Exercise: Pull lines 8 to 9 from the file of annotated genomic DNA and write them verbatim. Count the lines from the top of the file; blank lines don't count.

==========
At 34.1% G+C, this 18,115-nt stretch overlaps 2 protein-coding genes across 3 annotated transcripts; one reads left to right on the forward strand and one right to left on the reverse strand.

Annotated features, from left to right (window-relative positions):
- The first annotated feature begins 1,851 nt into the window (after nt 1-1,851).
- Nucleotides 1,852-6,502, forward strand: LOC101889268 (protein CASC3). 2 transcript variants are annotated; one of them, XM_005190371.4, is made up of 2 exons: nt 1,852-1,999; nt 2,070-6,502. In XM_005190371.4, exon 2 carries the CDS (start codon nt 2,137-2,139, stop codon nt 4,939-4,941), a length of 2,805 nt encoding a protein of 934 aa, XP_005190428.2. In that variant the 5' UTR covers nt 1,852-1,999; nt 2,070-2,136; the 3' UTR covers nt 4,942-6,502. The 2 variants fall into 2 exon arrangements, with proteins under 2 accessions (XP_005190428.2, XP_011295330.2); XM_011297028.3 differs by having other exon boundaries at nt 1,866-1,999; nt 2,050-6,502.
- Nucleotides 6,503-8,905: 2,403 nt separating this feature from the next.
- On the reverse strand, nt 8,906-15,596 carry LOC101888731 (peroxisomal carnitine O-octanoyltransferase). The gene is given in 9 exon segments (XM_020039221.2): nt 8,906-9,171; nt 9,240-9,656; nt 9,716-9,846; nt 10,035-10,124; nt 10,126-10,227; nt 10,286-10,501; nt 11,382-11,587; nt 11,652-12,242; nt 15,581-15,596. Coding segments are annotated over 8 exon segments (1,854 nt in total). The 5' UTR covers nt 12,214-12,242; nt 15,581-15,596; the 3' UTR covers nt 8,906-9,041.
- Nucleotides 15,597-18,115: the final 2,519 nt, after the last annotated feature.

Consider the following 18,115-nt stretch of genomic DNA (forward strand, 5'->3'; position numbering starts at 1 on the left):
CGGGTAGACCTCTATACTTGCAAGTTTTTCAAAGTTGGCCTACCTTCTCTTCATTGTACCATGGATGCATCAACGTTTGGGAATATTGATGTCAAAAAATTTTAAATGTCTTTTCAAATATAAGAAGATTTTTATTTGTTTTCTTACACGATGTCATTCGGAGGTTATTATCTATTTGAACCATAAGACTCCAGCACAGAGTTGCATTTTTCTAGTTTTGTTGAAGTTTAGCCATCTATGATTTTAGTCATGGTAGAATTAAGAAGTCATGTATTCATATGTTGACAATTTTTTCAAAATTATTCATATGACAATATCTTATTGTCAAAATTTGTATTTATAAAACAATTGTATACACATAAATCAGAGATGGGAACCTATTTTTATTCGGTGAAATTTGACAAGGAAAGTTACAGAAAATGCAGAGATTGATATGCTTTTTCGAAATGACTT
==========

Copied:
Consider the following 18,115-nt stretch of genomic DNA (forward strand, 5'->3'; position numbering starts at 1 on the left):
CGGGTAGACCTCTATACTTGCAAGTTTTTCAAAGTTGGCCTACCTTCTCTTCATTGTACCATGGATGCATCAACGTTTGGGAATATTGATGTCAAAAAATTTTAAATGTCTTTTCAAATATAAGAAGATTTTTATTTGTTTTCTTACACGATGTCATTCGGAGGTTATTATCTATTTGAACCATAAGACTCCAGCACAGAGTTGCATTTTTCTAGTTTTGTTGAAGTTTAGCCATCTATGATTTTAGTCATGGTAGAATTAAGAAGTCATGTATTCATATGTTGACAATTTTTTCAAAATTATTCATATGACAATATCTTATTGTCAAAATTTGTATTTATAAAACAATTGTATACACATAAATCAGAGATGGGAACCTATTTTTATTCGGTGAAATTTGACAAGGAAAGTTACAGAAAATGCAGAGATTGATATGCTTTTTCGAAATGACTT